Riding with headphones is a very personal choice and there are raging debates for both sides amongst the cycling community. Everyone is entitled to their opinion. You should consider all risks before riding with headphones. Take all the safety precautions to minimise risk to yourself and others on the road.
With that out of the way, if you’re looking for a great pair of headphones to ride safely with, check out the few options highlighted below!
- PowerBeats Pro – Best Battery Life
- Jabra Elite Active 75t – Top Overall Pick
- Bose SoundSport Pulse
- Apple AirPod Pro
- AfterShokz Trekz Air – Safest Cycling Headphones
How To Choose Cycling Headphones
When buying headphones for cycling you need to consider more than just sound quality and aesthetics. We’ve listed out a few features you should look out for as you decide.
Safety first when it comes to cycling, especially if you commute in a busy CBD area on a daily basis. Keep the volume low enough so you can still hear oncoming traffic, or even consider just plugging in one earbud. Highly recommend you don’t look for anything that’s noise cancelling!
Most (true) wireless earbuds don’t drown out all environmental sound, so you should still be able to hear the traffic if you haven’t turned up the volume. Alternatively, consider swapping the wireless earbuds for bone conduction headphones like the AfterShokz Trekz. They don’t plug into your ears and create sound via vibrations on your cheekbones, delivering sound directly to your inner ear.
Just don’t be the person rolling around with over-ear headphones and no helmet…
Final note, check the local laws as some cities have made it illegal to ride with headphones on. In particular, three states (California, Delaware and Maryland) regulate the to use headsets.
Comfort & Fit
The comfort and fit of a pair of headphones is quite a subjective topic but the five options we’ve highlighted should cover off most types of ears / heads!
We haven’t chosen to review any wired options here as the freedom of movement and technology in wireless headphones now is just plain better for cyclists. One drawback previously was the battery life but wireless headphones have come a long way over the last few years.
Depending on where you ride, there could be a lot of movement and vibrations so we’ve recommended sport specific headphones. This means they are designed to stay in place even while you’re moving around frequently.
Another thing to think about is the fit with your bike helmet. All the headphones featured in this roundup should work with a majority of helmets. Can’t guarantee they’ll be comfortable with your helmet though!
Usually, sound quality is the most important part of selecting a pair of headphones. However, with cycling headphones, you’ll also need to consider the safety and fit aspects. No point having great sounding headphones if you can’t hear the road or keeps popping out of your ear!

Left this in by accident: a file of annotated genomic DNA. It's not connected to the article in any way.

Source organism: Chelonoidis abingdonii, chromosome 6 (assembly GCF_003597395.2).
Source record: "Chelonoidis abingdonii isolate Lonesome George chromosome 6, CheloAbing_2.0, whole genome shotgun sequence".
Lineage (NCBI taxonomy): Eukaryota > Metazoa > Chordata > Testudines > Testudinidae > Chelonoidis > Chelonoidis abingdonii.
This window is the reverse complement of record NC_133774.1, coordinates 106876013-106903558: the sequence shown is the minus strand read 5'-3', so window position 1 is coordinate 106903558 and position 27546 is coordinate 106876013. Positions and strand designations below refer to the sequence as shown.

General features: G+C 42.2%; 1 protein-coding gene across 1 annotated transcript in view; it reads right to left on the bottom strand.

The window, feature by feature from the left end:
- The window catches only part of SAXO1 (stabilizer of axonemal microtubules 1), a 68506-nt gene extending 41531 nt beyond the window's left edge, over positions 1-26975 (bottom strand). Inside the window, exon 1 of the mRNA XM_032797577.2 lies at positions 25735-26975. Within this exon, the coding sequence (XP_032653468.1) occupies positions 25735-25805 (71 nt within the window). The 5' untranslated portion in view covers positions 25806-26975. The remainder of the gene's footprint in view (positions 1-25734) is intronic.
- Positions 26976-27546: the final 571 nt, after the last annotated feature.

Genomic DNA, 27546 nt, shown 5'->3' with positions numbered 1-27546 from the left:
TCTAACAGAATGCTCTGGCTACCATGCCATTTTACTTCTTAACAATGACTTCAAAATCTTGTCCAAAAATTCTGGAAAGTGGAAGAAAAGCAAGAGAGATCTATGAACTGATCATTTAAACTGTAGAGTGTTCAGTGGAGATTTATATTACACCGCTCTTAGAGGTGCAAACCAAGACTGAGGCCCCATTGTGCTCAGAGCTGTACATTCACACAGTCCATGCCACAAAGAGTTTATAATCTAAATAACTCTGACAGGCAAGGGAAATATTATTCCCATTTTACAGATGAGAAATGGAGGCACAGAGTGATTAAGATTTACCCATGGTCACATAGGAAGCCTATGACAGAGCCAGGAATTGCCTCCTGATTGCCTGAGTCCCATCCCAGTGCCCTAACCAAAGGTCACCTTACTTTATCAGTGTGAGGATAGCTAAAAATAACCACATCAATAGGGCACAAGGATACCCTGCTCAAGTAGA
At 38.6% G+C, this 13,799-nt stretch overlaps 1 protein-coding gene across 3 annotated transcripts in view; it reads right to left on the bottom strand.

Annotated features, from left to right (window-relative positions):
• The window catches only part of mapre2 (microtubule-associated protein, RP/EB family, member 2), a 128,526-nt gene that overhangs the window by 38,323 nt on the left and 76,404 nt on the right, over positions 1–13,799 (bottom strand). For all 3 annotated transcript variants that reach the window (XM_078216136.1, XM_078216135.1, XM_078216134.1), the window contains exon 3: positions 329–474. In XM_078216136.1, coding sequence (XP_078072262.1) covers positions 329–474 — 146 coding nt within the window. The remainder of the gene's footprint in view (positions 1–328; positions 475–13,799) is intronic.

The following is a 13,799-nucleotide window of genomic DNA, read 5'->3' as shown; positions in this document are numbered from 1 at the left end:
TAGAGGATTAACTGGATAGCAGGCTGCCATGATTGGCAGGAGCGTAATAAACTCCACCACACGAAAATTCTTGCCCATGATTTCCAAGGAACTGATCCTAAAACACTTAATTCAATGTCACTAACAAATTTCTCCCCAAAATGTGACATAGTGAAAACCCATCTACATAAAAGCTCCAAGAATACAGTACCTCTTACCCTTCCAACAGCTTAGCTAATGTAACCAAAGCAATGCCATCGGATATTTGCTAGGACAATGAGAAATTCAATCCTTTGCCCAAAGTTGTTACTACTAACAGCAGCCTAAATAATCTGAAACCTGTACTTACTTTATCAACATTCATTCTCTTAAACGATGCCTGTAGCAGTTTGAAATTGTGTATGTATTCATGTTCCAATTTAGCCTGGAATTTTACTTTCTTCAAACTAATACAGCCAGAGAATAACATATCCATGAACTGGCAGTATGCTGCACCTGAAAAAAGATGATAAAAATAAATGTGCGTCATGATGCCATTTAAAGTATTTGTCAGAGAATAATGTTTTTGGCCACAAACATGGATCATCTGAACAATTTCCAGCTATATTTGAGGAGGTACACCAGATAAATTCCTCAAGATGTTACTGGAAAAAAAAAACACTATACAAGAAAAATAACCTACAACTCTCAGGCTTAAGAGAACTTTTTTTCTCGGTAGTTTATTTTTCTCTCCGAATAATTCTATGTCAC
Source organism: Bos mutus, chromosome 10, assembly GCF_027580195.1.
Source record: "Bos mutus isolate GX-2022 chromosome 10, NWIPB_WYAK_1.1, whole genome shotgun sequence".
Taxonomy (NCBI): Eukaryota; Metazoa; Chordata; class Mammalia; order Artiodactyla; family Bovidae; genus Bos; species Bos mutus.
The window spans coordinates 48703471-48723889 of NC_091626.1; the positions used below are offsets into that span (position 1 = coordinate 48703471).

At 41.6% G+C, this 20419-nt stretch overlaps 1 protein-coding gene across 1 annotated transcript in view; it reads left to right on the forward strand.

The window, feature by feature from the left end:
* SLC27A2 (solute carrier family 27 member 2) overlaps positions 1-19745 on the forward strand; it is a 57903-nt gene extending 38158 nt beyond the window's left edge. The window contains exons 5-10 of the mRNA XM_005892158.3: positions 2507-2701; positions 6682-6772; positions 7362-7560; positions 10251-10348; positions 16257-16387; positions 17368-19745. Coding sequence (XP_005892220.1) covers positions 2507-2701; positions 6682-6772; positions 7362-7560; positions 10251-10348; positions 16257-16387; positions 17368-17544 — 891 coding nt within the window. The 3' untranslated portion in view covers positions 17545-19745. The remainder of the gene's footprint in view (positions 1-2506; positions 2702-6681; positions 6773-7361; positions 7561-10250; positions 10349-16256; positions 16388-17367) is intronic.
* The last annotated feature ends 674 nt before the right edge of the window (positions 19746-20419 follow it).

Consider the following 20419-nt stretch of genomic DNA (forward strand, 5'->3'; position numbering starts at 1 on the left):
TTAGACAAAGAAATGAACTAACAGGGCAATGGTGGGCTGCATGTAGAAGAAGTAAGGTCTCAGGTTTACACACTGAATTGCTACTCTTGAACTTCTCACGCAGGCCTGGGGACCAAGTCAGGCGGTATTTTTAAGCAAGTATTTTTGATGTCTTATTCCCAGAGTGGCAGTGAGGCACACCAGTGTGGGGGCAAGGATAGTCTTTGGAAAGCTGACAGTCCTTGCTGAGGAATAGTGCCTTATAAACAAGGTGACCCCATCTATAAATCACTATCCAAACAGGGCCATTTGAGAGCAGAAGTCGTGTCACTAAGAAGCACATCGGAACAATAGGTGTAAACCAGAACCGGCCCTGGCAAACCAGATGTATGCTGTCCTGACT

Again, sound quality is quite a subjective topic, however you generally get what you pay for. A pair of Bose SoundSport will definitely produce a better and crisper tune when compared to a ultra budget wireless headphones.
One intangible benefit of good sound quality is that it can really help boost your ability to ride harder and faster. Music is a major part of fitness for most people and when your tune drops, you can really ramp up the intensity. Check out Countdown by Hardwell if you’re a fan of EDM. You can thank me later! 🙂
Nothing worse than the battery on your wireless headphone running out 5 minutes into a long ride…
The headphones reviewed below generally manage around ~6-8 hours of battery life. This should be enough for most long rides, just remember to charge them before heading out! 🙂 If you’re after something that lasts longer, I suggest you take a look at the Powerbeats Pro which boasts a 9 hour battery life.
Worst case, you can carry around a USB battery pack! It’ll add a few grams of weight, but if you’re out for a long ride and you have your phone on the entire time, you’ll probably need some juice anyway. Most headphones will have some form of USB charging.
Cycling Headphones Need To Be Waterproof And Sweatproof
If you don’t ever ride in the rain or hardly sweat, then you can probably skip this section. If you need some water or sweat resistance, then read on!
To measure how effective a device is at keeping water from it, some headphone companies use something called a IP Code. The IP Code (International Protection Rating or Ingress Protection Rating) is defined as “the degree of protection provided against the intrusion of dust, accidental contact and water in electrical enclosures.”
Devices are usually quoted as IP(X)(Y), where (X) and (Y) are digits. The (X) is the degree of protection against dust and (Y) is the degree of protection against water. Simple version is, the higher the digits the better!
If you’re looking for more details on it, Aftershokz has a good guide here.
The Best Cycling Headphones Roundup
Apple’s Powerbeats Pro is one of Apple’s latest model in the Beats line. As with all Apple products, these wireless headphones have a very nice design and finish. They include an adjustable ear hook that will provide you an additional level of security as you cycle with them. Even with the additional ear hooks they should still fit quite nicely under your helmet.
Beats have never been known for the best sound quality. However, as a pair of workout headphones, these have definitely been upgraded in that department. Whether you’re listening to music or making a call, the sound is crystal clear.
Powerbeats are built to last up to 9 hours in between charges and store about two charges in the case. Apple claims that you can get an hour and a half worth of playtime off of a five-minute charge. One nice function is that the earbuds automatically detect when they are not in use which is meant to help conserve battery life as well.
The PowerBeats Pro have been rated IPX4 for water and sweat protection. If you’re not going through the rain constant or sweat buckets, then that should be sufficient.